It is essential to comply with Government requirements and follow a set procedure. There are some stages that foreign investor have to go through before being able to operate in China.

      The projected scope of business may be the main factor to determine the district or zone in which the investment is located. For instance, some forms of consulting companies may only be established in Pudong New Area, Shanghai. There are other commercial issues, like infrastructure, access to distribution channels, ease of procurement of supplies etc. which may influence the choice of location. Besides that, the general legal environment in the relevant locality is an important consideration too. 

      The special economic zones (SEZs) were established in Shenzhen, Xiamen, Shantou, Hainan and Zhuhai by the Government to keep control over the foreign investors' activities. In order to promote investors to set up in these areas, a number of incentives were offered. 
      i. Two years tax break from their first year of profitability
      ii. Reduced corporate income tax of 15 %
      iii. Three year reduction of business tax, followed by continued reductions.
      The Government opened coastal cities for investment in 1984 setting up economic technological development zones (ETDZs) and then high-tech development zones (HTDZs) which also offer the tax and other concessions enjoyed by foreign investors in the SEZs. There are various incentives offered by different regions and cities, mainly involving tax reductions but also incorporating the option of managing a SOE under a management contract with payment being a share of company profits.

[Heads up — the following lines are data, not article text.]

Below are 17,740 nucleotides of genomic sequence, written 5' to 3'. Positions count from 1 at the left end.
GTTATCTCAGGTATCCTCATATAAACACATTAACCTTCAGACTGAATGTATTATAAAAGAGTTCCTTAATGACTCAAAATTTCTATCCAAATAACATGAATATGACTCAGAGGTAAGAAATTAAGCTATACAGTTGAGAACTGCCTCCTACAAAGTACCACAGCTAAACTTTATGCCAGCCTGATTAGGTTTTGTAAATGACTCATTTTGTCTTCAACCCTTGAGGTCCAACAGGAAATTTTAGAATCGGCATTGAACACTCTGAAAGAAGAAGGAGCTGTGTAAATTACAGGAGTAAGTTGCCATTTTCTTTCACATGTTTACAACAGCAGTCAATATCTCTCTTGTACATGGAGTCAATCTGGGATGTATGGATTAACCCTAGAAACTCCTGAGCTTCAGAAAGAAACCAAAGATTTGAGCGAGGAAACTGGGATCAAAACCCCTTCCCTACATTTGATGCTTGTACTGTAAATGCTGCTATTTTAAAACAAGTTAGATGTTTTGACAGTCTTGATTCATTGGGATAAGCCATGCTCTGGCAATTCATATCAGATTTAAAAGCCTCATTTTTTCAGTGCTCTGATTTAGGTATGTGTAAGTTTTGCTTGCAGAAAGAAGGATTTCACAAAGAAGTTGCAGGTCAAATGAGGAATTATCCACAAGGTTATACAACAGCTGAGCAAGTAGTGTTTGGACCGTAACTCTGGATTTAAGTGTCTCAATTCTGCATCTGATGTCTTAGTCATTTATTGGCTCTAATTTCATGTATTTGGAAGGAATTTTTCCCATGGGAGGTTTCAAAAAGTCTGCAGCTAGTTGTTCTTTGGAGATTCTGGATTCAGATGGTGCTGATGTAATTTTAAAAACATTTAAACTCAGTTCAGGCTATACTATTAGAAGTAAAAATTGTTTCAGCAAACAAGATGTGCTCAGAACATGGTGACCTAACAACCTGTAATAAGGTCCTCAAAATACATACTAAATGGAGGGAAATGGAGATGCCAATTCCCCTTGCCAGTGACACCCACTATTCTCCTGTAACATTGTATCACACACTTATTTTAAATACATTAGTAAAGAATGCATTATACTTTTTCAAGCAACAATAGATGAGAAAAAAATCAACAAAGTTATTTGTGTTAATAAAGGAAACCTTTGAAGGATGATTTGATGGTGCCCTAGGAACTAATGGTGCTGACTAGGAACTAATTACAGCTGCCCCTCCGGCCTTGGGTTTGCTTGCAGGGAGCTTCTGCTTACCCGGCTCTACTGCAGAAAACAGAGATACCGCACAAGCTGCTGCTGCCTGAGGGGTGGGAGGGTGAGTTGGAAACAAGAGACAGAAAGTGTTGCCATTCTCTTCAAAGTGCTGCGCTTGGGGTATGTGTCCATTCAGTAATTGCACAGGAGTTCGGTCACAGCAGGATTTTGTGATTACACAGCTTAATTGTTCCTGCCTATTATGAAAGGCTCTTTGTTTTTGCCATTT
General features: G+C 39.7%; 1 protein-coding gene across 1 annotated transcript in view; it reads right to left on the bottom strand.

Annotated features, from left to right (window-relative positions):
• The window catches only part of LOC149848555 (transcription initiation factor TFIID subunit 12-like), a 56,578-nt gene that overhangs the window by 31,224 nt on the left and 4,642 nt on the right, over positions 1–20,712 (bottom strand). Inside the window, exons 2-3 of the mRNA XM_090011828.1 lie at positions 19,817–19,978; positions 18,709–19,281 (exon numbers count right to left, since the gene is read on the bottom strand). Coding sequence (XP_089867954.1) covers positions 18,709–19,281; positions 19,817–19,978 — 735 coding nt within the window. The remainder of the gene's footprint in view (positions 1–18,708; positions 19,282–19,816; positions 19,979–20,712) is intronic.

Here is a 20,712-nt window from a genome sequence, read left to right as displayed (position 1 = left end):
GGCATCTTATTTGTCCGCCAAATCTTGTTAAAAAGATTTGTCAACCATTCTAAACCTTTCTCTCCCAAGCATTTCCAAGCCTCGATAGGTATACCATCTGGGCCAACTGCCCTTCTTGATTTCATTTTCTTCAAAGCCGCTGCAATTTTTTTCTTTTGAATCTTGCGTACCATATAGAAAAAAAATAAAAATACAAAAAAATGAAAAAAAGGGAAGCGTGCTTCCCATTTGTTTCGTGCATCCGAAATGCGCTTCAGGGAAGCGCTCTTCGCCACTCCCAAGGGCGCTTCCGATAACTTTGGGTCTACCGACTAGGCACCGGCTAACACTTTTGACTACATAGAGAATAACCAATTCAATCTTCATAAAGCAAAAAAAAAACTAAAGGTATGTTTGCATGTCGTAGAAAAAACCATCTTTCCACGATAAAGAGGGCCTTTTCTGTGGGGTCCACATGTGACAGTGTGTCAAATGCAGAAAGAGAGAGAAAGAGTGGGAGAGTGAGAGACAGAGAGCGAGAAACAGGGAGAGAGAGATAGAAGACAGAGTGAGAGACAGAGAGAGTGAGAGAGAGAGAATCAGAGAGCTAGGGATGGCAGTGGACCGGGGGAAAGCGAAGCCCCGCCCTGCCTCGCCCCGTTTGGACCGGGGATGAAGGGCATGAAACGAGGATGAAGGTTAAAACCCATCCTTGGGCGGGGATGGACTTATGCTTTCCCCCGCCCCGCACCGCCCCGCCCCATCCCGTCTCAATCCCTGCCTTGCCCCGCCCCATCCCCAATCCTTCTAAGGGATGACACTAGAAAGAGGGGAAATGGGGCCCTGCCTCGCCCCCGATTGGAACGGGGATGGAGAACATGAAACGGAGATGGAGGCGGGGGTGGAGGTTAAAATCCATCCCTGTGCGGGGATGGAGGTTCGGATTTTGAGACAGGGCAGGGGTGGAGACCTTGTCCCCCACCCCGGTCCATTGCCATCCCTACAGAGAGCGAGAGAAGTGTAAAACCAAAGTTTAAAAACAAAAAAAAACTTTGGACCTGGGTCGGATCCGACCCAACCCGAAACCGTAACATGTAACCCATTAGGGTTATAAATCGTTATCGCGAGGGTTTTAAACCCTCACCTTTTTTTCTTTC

PRC do not permit private ownership of land. The central Government retains title to all urban land and some rural land, with the remainder of rural land belonging to townships or village collectives. Therefore, foreign companies can only lease office space or acquire the right to use land for a fixed term in various ways ("land use rights").

      Residential premises and offices space may be leased on a contractual basis, by the developer or owner of a building. Representative offices sometimes set up an office and residence for their chief representative in one apartment. The following are important things to take note of when leasing.
     * Local regulations in case there are restrictions regarding the areas or buildings which are open to foreign companies
     * Local regulations regarding the drafting of lease documents ( e.g in Shanghai, leases must usually be drafted in the Shanghai Municipality standard form.
     * The ownership and approval documentation of the building
     * That the landlord registers the lease with the local authorities, or else the lease will not be enforceable against third parties.

      The Government is recognizing the importance of a unified tax regime to the growing number of foreign invested companies entering China. There are a number of standard taxes that foreign investors will be subject to, and some more specific taxes according to location and business scope. However, it is recommended that proper tax advice is sought in the early stage of planning because there are incentives under different circumstances to foreign companies.